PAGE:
dunkirk is the kind of film you sit on after you see it. at first you’re like, yeah that was a good film. it was a different kind of war movie. then you leave the theater and you start thinking about it, all your favorite moments, the ones that made you bite your nails off. you think about the message and what christopher nolan is really trying to get across with the way he directed it. and then you realize that it’s actually sort of spectacular. because you were in the film. you weren’t just hearing a bunch of dialogue, knowing what someone was going to do next. you were basically living it. between the music and the acting, you were feeling what they were feeling. long story short, if you were unsure of dunkirk at first: sit on it. i guarantee you’ll see the beauty in it.
Plot: A year after the death of Vincent Van Gogh, Armand Roulin (Douglas Booth) sets out to deliver a lost letter to his brother. However he gets drawn into a web of intrigue as conflicting tales of the artists death come to light.
Review: The fruit of seven years of labour, Loving Vincent is the worlds first movie depicted entirely in oil paintings, all created by a legion of artists paying tribute to the iconic Vincent Van Gogh.
It’s an incredible achievement as around one hundred and twenty-five artists sat and painted the scenes, with tributes to some of his most famous works on display along the way. But they didn’t just paint from scratch with the actors doing the voiceover work later; instead they shot the movie in full, before the hand-picked artists turned that into a series of oil paintings which move to tell the story of Vincent’s death. However the film also manages to educate about his life, and the impact of his work on the art world at the time. And it’s all done in a manner that is actually rather accessible.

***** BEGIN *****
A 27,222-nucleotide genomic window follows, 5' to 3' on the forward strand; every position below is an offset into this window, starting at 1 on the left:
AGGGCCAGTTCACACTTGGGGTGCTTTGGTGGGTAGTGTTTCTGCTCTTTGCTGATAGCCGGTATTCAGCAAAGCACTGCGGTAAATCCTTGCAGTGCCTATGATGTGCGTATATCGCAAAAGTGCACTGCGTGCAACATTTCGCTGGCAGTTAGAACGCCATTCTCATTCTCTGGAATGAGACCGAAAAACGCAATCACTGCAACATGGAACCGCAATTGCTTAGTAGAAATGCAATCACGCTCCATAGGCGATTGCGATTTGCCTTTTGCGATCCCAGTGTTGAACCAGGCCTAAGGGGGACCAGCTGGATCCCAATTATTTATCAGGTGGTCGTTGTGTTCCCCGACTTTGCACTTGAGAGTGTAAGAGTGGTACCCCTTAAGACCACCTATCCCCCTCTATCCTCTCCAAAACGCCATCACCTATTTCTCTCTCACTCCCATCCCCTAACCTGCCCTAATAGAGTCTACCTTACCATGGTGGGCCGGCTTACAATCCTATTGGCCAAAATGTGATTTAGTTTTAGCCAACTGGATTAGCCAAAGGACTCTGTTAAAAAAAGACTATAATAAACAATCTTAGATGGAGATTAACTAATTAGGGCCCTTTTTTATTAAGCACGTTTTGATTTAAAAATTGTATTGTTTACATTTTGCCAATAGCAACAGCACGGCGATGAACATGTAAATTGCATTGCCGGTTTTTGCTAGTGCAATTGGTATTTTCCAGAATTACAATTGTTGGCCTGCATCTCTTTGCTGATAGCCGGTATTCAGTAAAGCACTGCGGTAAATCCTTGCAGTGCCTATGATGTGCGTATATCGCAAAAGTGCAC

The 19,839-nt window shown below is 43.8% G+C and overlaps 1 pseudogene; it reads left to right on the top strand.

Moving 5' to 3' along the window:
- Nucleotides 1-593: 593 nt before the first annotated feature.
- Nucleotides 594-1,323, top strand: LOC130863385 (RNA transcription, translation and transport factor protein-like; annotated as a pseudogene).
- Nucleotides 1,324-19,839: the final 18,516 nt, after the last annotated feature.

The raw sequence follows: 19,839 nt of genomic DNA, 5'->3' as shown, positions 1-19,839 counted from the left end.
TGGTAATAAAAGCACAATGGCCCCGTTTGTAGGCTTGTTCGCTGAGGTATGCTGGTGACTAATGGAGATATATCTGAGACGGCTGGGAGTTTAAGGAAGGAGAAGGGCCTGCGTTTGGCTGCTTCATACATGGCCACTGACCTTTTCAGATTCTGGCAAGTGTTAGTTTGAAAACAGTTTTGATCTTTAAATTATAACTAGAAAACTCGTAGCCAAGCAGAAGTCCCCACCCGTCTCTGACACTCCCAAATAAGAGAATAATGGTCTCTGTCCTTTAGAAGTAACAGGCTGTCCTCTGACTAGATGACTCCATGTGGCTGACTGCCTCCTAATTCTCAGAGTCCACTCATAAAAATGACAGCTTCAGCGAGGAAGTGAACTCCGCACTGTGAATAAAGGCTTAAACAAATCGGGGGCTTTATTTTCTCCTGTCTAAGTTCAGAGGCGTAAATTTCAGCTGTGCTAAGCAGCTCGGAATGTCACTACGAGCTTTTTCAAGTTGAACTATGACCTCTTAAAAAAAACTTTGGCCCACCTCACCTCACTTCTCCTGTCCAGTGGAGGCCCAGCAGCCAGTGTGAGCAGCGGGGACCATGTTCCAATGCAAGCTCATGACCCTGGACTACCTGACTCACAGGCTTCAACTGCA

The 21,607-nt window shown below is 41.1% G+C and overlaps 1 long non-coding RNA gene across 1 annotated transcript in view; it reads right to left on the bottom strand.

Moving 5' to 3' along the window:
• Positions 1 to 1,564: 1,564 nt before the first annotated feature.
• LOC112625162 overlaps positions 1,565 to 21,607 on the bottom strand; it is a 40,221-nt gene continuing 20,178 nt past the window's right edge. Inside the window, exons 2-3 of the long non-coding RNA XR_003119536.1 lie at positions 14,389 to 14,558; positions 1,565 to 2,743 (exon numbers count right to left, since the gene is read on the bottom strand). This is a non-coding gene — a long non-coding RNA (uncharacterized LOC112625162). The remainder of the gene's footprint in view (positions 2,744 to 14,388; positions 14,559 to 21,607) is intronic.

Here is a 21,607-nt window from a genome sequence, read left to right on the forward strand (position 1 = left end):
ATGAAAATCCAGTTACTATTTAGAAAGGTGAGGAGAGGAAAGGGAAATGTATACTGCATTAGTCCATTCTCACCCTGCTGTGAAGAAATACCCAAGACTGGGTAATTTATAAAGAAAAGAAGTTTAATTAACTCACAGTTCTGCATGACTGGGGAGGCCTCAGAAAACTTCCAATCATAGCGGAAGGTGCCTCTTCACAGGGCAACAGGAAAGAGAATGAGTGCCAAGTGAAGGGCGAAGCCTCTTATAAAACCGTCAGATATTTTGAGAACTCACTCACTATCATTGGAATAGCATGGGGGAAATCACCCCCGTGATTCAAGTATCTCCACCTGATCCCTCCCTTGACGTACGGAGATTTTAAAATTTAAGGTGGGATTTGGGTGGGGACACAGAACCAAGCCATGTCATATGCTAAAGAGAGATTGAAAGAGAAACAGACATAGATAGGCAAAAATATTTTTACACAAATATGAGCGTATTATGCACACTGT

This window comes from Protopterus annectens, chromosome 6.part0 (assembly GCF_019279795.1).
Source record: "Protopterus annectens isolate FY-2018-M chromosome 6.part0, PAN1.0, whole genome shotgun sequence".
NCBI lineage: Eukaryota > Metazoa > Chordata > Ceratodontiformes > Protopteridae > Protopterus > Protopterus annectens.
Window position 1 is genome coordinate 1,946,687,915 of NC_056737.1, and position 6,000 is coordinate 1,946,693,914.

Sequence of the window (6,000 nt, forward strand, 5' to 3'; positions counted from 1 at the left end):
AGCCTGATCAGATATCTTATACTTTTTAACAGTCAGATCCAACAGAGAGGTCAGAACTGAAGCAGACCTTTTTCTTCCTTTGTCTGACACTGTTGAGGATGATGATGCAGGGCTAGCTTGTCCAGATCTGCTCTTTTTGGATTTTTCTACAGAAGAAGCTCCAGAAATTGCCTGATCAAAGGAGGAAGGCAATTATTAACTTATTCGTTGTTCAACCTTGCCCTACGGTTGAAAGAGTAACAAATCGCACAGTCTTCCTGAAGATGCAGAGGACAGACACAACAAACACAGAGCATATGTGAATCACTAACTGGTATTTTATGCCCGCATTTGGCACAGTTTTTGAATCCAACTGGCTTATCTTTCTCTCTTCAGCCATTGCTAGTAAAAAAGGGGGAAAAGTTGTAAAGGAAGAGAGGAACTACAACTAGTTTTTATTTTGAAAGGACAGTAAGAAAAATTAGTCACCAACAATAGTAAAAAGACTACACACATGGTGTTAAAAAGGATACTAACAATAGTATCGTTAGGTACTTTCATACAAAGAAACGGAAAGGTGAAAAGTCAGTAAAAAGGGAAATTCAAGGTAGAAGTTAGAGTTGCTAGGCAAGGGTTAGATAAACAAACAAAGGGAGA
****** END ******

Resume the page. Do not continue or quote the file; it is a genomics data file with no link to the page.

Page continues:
The plot of the film is actually in keeping with noir detective stories, as Roulin (Booth) happens upon some conflicting information by chance, and decides to push on to see what happened to the great man. This is tinged with guilt too, as he wasn’t especially nice to the man when he was alive; he feels that he owes Van Gogh for that. The emotion comes through the paintings incredibly well, and the change in styles for the flashbacks works. The bright colours can be a little harsh on the eyes, and the style takes some getting used to, but it works very well.
It really is a unique movie, and if you get the chance you should definitely watch. It will reward the ardent fan and the novice alike.
“Peck’s film doesn’t waste time recapitulating Baldwin’s legacy and refuses to turn him into the marble statue that so many heroes become when centralised in fawning nonfiction movies. Instead, Peck and Strauss, through fluid, train-of-thought edits, reawaken Baldwin’s entire mindscape, one brimming with ideas and obliquely attuned to a present that is both changed from and familiar to the past. Wherever his brain wanders, our attention invariably follows. Indeed, I Am Not Your Negro excels precisely because it values Baldwin’s genius above all else. His aching, hard-earned wisdom has wavered in and out of the American consciousness in the decades since his death, but Peck’s film places it at the forefront, which is where it has always and unquestionably belonged.” — Matthew Eng